The state of Colorado has long been at the forefront of attempts to develop effective methods for coming to terms with the risks posed by people who have sexually abused. In the days when each county or jurisdiction seemed to have different approaches, Colorado implemented the Containment Model. When there were no actuarial measures or other tools for structured professional judgment for grounding assessments, the Colorado Sex Offender Management Board (SOMB) assembled a list of 17 factors, which are a focus of the study below. For purposes of the study, these 17 items are treated as an alternative assessment measure, which was apparently not the original intention, although many evaluators have doubtless treated them as such. For its part, the SOMB is well aware that these 17 items are no longer the final word in assessments, even as they still receive consideration.
It seems important to note this background context, as Colorado’s efforts have indeed been pioneering over the years. In retrospect, it can seem easy to criticize the pioneering developments of groups of professionals. However, it should not be forgotten that when knowledge was scarce and approaches to sex crime resembled the Tower of Babel across the US, Colorado was among the first to develop approaches that numerous other states have emulated. Just the same, there is much we can learn from the study of these approaches, which is the subject of this blog.
An Online-First study by Katharine McCallum, Marcus Boccaccini, and Claire Bryson in the journal Criminal Justice and Behavior, offers fresh insight into the practical application of risk assessment research. The abstract describes their findings succinctly:
In Colorado, evaluators conducting sex offender risk assessments are required to assess 17 risk factors specified by the state’s Sex Offender Management Board (SOMB), in addition to scoring actuarial risk assessment instruments. This study examined the association between instrument scores, the 17 SOMB risk factors, and evaluator opinions concerning risk and need for containment in 302 Colorado cases. Evaluators’ ratings of risk indicated by noninstrument factors were often higher than their ratings of risk indicated by instrument results, but only their ratings of noninstrument factors were independently predictive of containment recommendations. Several of the most influential noninstrument factors (e.g., denial, treatment motivation) have been described by researchers as potentially misleading because they are not predictive of future offending. Findings highlight the need for more studies examining the validity of what risk assessment evaluators actually do, as opposed to what researchers think they should do.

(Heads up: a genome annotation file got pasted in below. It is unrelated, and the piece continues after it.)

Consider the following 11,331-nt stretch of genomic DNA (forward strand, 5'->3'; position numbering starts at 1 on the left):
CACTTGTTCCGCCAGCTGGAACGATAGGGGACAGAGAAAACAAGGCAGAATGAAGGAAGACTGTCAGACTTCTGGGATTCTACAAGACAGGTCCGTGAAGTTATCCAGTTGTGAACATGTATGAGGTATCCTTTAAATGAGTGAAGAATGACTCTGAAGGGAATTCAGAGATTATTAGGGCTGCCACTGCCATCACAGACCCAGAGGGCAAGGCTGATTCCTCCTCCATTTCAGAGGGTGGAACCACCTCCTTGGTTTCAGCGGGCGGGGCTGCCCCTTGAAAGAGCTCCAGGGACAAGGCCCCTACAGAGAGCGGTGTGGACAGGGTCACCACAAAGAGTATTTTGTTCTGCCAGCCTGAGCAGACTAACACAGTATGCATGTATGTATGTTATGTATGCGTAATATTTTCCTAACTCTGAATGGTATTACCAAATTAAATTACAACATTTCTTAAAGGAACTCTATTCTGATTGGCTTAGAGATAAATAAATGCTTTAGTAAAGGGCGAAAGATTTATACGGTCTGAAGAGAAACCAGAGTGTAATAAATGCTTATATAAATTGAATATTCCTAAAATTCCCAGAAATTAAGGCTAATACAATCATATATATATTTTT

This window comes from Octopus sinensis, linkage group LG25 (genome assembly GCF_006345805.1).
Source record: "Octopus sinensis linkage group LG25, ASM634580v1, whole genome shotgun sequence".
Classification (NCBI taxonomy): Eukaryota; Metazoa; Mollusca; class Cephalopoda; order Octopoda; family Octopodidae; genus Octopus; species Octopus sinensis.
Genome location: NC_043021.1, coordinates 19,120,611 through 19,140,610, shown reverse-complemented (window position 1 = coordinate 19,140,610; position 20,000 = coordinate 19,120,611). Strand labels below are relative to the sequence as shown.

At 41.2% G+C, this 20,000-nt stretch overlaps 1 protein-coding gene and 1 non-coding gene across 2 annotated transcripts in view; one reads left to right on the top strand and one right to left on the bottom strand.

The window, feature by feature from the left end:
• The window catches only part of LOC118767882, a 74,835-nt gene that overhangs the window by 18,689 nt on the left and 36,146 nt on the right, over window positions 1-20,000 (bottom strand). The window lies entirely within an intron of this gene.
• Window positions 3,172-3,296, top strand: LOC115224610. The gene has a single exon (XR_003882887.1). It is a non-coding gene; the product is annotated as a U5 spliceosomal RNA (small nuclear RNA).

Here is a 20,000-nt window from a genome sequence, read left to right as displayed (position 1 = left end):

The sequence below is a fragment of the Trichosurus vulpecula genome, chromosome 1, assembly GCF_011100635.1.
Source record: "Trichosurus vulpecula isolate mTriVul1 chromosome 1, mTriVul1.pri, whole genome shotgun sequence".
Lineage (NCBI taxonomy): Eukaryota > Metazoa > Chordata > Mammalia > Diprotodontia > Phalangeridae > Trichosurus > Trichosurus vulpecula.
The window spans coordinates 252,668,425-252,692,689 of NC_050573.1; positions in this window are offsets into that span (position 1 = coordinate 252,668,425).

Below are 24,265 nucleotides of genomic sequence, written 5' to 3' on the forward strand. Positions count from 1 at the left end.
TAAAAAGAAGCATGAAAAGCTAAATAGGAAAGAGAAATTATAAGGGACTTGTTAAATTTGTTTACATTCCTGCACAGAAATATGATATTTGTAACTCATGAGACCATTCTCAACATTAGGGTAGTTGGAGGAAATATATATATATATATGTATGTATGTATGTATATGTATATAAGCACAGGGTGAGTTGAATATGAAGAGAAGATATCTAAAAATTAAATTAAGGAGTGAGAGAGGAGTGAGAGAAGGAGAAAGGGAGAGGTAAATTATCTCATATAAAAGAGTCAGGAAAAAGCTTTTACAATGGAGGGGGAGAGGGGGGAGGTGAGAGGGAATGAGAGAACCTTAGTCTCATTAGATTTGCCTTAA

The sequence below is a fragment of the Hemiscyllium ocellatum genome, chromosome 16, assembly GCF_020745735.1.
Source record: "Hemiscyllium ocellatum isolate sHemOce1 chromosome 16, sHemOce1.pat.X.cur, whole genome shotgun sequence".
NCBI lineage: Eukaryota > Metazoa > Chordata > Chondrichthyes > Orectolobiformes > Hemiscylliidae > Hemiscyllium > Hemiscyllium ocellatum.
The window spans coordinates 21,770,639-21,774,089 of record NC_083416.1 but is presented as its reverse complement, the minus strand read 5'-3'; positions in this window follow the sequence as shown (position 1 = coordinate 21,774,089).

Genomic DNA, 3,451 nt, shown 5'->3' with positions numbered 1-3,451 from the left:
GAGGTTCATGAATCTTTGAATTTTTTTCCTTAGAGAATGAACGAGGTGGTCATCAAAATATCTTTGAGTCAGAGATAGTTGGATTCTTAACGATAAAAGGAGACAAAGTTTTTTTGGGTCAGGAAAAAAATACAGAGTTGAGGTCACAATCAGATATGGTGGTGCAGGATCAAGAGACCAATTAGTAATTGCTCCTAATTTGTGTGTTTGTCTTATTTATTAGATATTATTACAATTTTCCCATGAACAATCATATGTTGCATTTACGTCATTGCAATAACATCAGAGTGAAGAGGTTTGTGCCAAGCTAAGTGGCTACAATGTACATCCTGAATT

This is not the first study finding that professionals often over-estimate risk across a range of conditions. The authors provide an eye-opening literature review, and Dr. Boccaccini has elsewhere found that the results of evaluations are often swayed according to who is paying for the service. For a context in which evaluators consider 17 items originally developed by the SOMB as a part of their evaluations over and above the far more scientifically proven actuarial measures, it is not surprising that evaluators would give extra weight to the SOMB measure and the items within it. In reading the study, several points become clear: